Conservatives Hate America Too

Looking to fill time during a slow news week, the good folks at Fox and Friends devoted multiple segments of their July 9th show to Ariana Grande's "I hate America" comments. The conversation fit nicely into the Fox News narrative that conservatives' devotion to America is greater than that of liberals, and especially that of Hollywood liberals.

To prove their moral superiority, Fox News offered up data from a Gallup poll which Steve Doocy said suggests Grande "might not be alone about hating America" because "just 43 percent of 18 to 29 year olds say they are extremely proud to be an American". The problem in not being "extremely proud" to be American is not the same as "hating America". The only people who could really be associated with "hating America" are the 1 percent of Americans who responded they were "not proud at all". It should also be pointed out that there is no data in the poll to show that kids today are any more or less patriotic than their predecessors.

Curiously there was no mention of the Fox News poll from 2011 that found that Democrats were the most likely to say they were proud to be American while Tea Party voters were the least likely. Using the Fox and Friends logic, their own poll seems to indicate that Tea Party members might hate America.

Having said that, the real problem for conservatives in these "proud to be American" polls is their cognitive dissonance. While a Gallup poll from 2013 shows conservatives are the most likely to say they are proud to be American, it also lists them as the most likely, by a wide margin, to believe the signers of the Declaration of Independence would be disappointed in how the U.S. turned out. They somehow hate how the country has turned out, simultaneously loving it more than anyone else.

The irony is that this seems to be the same argument Grande is making. She hates certain things about America but is still proud to be American.

Of course Grande's comments are simply a pretext for Fox News to blame Obama for how awful the country is. The guest for this segment, Miss Kansas 2013 Theresa Vail, said she "can speculate" that the problem with Grande and other millennials is the fact that "for the past 6 or 7 years...we've had a president who doesn't believe in American exceptionalism; he doesn't speak up for American can you blame millennials for their modicum of patriotism".

The hypocrisy of this statement is outstanding since there is no better source for criticism of the U.S. than conservative media. Certainly having people like Rush Limbaugh say they hope Obama fails or rooting against the success of policies like the stimulus package, the Affordable Care Act, or renewable energy doesn't seem very patriotic, but if you want to see why people have a negative view of America just check out the conservative media conversations on immigration, gay marriage, free speech, religious freedom, or gun rights. These people honestly believe they are slowly losing their rights and America is going to hell. Perhaps this pervasive attitude, not the president's words, is the reason for the current perceived lack of patriotism.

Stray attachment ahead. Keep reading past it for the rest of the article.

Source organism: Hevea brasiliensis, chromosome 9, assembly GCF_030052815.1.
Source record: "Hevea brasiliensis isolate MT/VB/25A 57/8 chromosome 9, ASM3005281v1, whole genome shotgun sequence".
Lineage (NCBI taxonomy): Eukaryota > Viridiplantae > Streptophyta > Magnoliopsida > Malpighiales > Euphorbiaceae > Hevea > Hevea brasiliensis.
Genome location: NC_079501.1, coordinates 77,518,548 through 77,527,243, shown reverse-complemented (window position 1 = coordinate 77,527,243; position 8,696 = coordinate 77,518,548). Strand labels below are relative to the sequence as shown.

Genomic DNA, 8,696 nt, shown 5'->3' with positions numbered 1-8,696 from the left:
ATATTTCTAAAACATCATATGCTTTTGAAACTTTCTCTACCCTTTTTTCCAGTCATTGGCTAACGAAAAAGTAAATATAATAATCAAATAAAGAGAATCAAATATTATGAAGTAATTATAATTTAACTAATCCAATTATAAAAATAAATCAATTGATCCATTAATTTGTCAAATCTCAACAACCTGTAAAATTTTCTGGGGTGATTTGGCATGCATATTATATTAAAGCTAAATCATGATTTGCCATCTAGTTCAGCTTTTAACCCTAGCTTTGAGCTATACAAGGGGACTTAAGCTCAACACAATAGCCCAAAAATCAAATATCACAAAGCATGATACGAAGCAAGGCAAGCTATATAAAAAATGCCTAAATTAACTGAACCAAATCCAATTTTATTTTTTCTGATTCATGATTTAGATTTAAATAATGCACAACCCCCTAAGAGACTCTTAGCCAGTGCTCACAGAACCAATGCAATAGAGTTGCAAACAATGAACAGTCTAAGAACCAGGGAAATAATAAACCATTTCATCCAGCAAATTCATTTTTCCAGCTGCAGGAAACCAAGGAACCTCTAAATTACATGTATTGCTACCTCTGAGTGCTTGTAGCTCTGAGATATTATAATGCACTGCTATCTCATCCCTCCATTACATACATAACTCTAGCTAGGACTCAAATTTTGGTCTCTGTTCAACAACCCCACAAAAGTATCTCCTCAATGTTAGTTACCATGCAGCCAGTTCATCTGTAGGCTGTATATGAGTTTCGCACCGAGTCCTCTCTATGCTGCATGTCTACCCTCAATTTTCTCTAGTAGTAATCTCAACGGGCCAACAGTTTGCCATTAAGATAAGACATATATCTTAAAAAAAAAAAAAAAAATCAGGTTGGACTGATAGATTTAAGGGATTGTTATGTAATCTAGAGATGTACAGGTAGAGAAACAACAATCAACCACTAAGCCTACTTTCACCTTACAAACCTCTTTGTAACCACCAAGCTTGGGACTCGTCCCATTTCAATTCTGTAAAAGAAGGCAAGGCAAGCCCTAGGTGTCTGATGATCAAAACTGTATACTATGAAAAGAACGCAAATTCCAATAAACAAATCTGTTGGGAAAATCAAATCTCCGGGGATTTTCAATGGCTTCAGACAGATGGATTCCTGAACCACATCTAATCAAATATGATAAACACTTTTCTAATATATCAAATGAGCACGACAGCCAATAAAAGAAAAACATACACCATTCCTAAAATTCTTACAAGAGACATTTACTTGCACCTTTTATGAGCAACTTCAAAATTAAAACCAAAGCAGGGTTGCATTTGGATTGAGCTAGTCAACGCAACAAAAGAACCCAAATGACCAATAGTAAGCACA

Perhaps more troubling was the segment of the Fox and Friends broadcast where Laura Ingraham put in her two cents on Grande's comments. Despite being 30 years her senior, Ingraham displayed all the class of a 15-year-old girl when she calls Grande, who came from a middle class background and worked her way up from cruise ship karaoke lounge act to Broadway to television, a "spoiled, entitled pop princess". Making matters worse, Ingraham calls Grande "estupida" in spite of the fact that her heritage is Italian not Hispanic.

Ingraham's comments are a microcosm of the problems with the love of country argument. In spite of being completely uninformed on the topic, Ingraham acts like a bully by publicly shaming a 22-year-old girl. She smugly pretends that her positions represent that of a true patriot and uses racially charged language to imply outsiders should appreciate America like she does. She ironically offers up a perfect example of why some people might hate certain parts of America.

Clearly Grande made an error in judgment, but one wonders if the holier-than-thou pitchfork mob remember what it was like to be young. Did they never do or say anything that they later regretted? Did they never act out when with a group of friends? Did they never tell their parents or anyone they loved "I hate you" but didn't actually mean they hated the person but rather the situation?

One also wonders if there would be such vitriol from the right if a celebrity baker was forced to bake a cake for a gay wedding or a celebrity gun owner was refused the right to carry his gun to his kids' school and then came on Fox News and said that for those reasons they hated America. Odds are they would happily accept the excuse offered up by these "patriotic" celebrities and rationalize the comments in context.

Regardless of the disingenuous nature of these attacks, the reality is, to a large extent, patriotism is a subjective idea, which means who the conservative media deems patriotic is completely irrelevant. In the end, if what defines a true patriot is determined by the folks in the conservative media, you can bet that a majority of Americans would wear the label of unpatriotic as a badge of honor.